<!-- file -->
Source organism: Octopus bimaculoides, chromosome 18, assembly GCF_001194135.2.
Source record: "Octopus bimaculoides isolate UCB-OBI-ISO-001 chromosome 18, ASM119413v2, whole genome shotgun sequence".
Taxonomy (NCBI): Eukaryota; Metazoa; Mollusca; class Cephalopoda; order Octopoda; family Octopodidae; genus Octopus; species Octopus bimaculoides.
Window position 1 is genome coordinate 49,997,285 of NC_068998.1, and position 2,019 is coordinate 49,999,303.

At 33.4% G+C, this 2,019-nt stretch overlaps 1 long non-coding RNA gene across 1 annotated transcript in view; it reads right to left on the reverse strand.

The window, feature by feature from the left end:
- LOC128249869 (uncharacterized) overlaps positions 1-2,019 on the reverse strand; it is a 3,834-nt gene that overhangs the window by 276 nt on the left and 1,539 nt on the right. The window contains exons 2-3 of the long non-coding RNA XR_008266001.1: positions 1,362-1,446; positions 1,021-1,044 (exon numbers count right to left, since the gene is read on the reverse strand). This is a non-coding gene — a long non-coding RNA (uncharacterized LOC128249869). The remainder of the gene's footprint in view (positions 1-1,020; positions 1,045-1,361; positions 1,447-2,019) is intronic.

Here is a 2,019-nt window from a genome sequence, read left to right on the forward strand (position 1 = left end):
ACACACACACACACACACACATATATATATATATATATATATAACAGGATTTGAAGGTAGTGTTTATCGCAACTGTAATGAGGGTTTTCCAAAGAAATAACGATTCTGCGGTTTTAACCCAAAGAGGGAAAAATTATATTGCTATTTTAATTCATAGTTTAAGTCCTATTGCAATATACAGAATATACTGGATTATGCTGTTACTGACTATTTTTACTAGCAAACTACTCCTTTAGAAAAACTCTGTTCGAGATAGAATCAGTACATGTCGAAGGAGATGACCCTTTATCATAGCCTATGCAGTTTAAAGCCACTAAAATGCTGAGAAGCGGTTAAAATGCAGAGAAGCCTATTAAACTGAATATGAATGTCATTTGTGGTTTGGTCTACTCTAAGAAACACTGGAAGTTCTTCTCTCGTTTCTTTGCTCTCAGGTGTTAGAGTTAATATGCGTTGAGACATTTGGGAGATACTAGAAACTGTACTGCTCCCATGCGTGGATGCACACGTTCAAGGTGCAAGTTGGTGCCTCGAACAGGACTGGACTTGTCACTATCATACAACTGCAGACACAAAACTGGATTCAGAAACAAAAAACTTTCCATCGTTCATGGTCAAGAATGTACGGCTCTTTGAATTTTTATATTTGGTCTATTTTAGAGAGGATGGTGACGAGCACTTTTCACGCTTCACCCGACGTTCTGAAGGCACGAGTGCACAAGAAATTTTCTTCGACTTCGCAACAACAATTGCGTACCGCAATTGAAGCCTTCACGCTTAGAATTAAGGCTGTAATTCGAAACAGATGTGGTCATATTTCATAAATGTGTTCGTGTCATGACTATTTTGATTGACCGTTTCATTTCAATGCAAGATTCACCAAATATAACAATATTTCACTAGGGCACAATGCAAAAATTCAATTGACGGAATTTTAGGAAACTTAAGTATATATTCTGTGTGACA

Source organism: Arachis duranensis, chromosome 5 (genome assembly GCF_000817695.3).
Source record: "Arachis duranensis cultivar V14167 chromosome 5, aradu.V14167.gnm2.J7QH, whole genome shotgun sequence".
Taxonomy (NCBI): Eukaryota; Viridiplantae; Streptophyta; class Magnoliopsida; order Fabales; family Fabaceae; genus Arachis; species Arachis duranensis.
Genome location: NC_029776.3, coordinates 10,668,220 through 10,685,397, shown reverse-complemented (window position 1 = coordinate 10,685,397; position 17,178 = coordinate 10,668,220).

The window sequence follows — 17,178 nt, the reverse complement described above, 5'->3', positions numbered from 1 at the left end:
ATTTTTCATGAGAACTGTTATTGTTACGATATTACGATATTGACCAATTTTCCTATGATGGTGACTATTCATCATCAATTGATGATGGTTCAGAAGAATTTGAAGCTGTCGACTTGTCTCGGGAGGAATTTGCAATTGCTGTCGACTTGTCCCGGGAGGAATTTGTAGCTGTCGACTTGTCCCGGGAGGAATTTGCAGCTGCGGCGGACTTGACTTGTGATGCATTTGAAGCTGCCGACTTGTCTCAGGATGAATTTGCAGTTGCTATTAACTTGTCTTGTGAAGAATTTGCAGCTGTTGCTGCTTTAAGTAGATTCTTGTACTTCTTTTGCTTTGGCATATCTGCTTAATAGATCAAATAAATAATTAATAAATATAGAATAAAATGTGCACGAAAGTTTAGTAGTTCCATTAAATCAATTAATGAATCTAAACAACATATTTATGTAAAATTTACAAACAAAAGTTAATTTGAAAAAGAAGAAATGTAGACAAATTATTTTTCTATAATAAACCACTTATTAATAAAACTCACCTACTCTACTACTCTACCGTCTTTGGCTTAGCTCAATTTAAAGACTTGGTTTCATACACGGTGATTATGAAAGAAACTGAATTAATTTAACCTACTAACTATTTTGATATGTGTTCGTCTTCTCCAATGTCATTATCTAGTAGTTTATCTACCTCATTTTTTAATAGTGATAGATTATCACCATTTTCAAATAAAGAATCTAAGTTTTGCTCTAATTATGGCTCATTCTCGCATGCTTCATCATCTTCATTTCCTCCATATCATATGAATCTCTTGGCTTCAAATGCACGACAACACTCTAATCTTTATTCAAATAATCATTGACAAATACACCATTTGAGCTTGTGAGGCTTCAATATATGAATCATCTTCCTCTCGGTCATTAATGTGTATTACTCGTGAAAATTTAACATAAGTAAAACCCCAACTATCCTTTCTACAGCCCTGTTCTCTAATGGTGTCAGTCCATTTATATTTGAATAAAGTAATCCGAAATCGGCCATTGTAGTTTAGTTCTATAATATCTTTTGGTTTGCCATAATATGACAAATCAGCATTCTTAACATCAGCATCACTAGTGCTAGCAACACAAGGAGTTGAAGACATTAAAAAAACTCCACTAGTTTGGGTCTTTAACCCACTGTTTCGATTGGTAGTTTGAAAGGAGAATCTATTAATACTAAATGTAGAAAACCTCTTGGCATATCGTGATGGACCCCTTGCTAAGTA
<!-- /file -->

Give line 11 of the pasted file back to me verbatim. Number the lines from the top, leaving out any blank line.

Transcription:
Source record: "Arachis duranensis cultivar V14167 chromosome 5, aradu.V14167.gnm2.J7QH, whole genome shotgun sequence".